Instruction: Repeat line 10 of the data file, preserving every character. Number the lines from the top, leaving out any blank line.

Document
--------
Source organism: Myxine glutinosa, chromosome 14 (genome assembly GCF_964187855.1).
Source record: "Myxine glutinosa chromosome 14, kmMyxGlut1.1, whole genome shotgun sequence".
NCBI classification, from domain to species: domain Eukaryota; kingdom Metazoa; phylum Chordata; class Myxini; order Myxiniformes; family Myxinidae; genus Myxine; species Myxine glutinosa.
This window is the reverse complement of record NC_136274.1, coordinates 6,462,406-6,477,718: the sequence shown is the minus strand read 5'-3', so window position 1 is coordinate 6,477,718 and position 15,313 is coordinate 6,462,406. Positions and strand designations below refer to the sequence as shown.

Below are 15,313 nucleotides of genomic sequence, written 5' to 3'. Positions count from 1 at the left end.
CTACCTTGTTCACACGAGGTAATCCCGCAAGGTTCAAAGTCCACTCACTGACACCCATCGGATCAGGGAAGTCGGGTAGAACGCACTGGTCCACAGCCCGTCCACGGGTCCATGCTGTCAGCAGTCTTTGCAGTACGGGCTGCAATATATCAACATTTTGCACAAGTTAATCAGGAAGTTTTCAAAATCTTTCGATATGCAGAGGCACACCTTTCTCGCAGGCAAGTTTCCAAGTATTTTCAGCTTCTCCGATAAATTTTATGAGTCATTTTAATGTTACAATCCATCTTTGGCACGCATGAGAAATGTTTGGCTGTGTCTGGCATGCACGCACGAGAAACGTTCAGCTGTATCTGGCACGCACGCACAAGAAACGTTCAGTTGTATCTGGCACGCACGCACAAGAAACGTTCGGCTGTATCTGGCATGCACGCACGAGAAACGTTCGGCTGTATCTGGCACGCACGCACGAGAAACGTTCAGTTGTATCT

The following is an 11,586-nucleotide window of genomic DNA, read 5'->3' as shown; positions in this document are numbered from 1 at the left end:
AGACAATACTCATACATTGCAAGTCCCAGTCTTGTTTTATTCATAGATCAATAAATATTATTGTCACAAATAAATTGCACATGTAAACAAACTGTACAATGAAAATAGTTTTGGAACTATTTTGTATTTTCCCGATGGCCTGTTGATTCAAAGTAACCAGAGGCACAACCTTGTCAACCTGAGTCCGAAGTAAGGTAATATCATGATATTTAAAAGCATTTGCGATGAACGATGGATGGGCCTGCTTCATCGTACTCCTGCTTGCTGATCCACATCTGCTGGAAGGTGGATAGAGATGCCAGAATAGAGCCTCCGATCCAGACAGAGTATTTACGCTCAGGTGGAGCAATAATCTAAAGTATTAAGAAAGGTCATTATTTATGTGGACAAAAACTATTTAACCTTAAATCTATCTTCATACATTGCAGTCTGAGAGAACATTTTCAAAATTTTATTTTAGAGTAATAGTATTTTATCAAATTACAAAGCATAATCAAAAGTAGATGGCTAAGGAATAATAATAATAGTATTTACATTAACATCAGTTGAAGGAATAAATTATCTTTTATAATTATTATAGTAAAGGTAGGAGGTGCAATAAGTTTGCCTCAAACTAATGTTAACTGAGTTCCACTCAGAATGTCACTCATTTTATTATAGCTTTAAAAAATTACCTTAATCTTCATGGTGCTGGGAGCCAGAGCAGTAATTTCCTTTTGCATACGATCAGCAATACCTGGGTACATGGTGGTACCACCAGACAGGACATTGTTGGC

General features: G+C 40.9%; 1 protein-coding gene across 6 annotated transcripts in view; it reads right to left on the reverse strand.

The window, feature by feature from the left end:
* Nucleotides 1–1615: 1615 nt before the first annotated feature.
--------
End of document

The window, feature by feature from the left end: